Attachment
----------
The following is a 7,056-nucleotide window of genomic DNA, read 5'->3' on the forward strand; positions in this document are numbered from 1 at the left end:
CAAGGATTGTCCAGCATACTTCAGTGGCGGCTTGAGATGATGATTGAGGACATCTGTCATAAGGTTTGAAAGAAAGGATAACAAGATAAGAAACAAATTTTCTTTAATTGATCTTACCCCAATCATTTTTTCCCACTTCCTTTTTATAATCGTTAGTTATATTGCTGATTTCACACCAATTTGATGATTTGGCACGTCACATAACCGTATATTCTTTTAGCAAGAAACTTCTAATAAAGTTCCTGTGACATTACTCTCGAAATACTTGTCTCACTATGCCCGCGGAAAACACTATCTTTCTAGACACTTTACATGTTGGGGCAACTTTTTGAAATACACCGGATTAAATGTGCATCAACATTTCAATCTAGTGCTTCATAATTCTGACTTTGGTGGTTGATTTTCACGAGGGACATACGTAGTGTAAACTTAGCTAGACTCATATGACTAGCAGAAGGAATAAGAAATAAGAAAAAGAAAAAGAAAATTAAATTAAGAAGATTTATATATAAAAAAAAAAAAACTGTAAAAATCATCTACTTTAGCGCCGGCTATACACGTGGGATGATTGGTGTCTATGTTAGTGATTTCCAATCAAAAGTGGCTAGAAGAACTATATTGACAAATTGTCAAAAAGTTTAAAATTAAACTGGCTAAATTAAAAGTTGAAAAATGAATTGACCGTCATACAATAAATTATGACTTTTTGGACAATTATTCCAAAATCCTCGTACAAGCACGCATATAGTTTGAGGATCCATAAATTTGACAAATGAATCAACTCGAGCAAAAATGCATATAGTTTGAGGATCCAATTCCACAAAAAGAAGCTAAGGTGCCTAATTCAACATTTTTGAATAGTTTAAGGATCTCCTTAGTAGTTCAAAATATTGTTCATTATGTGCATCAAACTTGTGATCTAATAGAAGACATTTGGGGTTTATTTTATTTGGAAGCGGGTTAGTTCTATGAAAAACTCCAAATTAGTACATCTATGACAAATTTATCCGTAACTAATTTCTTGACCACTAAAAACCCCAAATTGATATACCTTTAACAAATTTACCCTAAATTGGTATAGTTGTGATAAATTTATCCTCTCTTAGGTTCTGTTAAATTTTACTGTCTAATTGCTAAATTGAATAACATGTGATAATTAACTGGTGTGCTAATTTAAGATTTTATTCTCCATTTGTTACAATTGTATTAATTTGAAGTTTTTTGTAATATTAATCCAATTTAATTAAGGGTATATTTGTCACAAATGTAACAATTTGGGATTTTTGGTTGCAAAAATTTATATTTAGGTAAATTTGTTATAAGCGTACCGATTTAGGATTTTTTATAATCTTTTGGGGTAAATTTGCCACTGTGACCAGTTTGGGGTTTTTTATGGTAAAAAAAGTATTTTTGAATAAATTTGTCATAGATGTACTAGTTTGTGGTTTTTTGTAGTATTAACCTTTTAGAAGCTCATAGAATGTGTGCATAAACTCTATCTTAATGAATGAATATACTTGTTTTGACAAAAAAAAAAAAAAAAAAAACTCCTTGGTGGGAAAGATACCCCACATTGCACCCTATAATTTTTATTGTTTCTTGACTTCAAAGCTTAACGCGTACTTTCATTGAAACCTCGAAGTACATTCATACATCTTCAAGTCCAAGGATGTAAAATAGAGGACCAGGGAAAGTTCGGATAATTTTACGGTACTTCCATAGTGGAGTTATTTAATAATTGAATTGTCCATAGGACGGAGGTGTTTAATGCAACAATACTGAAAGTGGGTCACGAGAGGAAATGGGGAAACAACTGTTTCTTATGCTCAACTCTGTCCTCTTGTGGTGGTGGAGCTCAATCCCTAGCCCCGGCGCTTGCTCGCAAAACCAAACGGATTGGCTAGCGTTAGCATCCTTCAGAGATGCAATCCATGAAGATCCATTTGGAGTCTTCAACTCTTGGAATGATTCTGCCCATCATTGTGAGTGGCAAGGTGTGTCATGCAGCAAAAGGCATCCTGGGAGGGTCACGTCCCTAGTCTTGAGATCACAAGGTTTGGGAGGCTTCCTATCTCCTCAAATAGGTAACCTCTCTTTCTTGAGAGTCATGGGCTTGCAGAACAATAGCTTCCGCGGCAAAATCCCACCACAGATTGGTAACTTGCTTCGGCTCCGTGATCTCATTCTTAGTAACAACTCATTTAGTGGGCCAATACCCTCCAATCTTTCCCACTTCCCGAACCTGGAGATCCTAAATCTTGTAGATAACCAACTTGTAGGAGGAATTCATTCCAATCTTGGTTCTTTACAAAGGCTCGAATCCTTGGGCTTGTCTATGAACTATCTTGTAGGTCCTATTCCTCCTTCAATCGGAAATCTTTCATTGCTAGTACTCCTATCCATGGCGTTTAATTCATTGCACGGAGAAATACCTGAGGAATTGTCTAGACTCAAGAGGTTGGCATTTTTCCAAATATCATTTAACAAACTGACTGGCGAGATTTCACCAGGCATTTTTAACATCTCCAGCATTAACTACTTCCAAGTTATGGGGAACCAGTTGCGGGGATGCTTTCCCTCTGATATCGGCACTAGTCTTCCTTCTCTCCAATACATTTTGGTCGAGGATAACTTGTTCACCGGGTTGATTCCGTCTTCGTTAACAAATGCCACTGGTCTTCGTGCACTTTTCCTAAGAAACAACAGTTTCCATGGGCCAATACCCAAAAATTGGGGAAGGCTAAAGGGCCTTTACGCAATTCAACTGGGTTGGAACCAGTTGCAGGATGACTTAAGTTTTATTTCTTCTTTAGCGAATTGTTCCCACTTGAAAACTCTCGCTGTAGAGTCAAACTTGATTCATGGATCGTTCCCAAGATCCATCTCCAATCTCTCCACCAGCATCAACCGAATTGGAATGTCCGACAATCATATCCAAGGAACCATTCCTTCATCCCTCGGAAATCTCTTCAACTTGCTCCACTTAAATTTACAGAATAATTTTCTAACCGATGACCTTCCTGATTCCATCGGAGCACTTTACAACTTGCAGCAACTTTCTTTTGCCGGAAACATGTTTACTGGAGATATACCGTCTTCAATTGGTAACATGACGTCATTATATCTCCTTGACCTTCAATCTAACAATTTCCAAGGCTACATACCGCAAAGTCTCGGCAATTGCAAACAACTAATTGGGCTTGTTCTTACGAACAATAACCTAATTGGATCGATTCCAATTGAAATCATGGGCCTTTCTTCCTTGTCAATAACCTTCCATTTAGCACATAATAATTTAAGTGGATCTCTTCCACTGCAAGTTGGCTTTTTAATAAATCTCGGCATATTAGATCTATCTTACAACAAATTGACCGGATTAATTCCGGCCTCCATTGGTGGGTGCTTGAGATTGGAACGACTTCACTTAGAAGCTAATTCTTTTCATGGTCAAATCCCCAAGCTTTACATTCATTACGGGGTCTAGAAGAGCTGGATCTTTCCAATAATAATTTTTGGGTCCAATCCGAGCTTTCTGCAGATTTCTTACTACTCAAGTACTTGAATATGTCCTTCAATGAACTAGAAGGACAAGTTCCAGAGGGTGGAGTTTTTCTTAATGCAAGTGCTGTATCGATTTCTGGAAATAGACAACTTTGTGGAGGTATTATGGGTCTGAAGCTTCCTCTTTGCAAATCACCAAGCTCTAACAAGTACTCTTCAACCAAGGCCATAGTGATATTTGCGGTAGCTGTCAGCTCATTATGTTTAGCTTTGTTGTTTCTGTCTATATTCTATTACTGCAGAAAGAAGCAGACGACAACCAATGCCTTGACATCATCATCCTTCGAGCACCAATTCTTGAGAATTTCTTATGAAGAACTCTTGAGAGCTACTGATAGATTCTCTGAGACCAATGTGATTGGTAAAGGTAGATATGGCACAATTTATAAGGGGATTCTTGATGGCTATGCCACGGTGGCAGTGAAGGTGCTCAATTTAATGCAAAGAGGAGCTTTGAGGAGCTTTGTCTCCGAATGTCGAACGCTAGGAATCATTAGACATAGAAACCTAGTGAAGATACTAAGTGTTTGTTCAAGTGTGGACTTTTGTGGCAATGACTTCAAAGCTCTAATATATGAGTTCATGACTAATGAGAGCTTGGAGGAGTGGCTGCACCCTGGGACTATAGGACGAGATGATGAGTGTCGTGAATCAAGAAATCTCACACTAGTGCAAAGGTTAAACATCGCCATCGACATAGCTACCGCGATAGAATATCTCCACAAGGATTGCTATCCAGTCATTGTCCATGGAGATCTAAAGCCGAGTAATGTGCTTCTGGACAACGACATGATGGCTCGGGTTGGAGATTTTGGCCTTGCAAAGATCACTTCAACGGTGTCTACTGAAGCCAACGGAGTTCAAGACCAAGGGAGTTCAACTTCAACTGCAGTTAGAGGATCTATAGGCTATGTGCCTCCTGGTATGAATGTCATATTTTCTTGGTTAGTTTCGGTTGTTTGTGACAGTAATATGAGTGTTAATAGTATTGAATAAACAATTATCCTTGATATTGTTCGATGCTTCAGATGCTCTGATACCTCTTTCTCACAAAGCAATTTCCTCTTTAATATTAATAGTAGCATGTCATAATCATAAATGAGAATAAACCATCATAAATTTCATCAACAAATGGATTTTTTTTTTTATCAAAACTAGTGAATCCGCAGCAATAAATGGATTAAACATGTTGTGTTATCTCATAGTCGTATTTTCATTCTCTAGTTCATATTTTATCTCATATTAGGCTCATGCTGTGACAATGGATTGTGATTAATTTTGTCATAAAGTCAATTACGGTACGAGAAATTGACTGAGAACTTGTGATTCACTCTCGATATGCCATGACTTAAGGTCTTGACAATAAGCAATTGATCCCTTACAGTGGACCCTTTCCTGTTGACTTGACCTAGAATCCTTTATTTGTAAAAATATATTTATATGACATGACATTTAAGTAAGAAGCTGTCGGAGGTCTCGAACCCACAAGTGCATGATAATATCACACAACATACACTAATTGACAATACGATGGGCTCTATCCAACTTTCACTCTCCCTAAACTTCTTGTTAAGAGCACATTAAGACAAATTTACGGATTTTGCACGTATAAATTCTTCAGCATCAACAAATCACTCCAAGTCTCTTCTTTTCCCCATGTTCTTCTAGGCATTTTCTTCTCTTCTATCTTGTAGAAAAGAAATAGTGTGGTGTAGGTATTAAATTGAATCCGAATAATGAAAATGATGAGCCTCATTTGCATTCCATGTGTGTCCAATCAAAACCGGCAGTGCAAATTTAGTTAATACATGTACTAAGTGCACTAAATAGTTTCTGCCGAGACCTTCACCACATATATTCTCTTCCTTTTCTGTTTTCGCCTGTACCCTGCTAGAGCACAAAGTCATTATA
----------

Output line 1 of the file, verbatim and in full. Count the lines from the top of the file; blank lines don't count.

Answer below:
The following is a 7,056-nucleotide window of genomic DNA, read 5'->3' on the forward strand; positions in this document are numbered from 1 at the left end: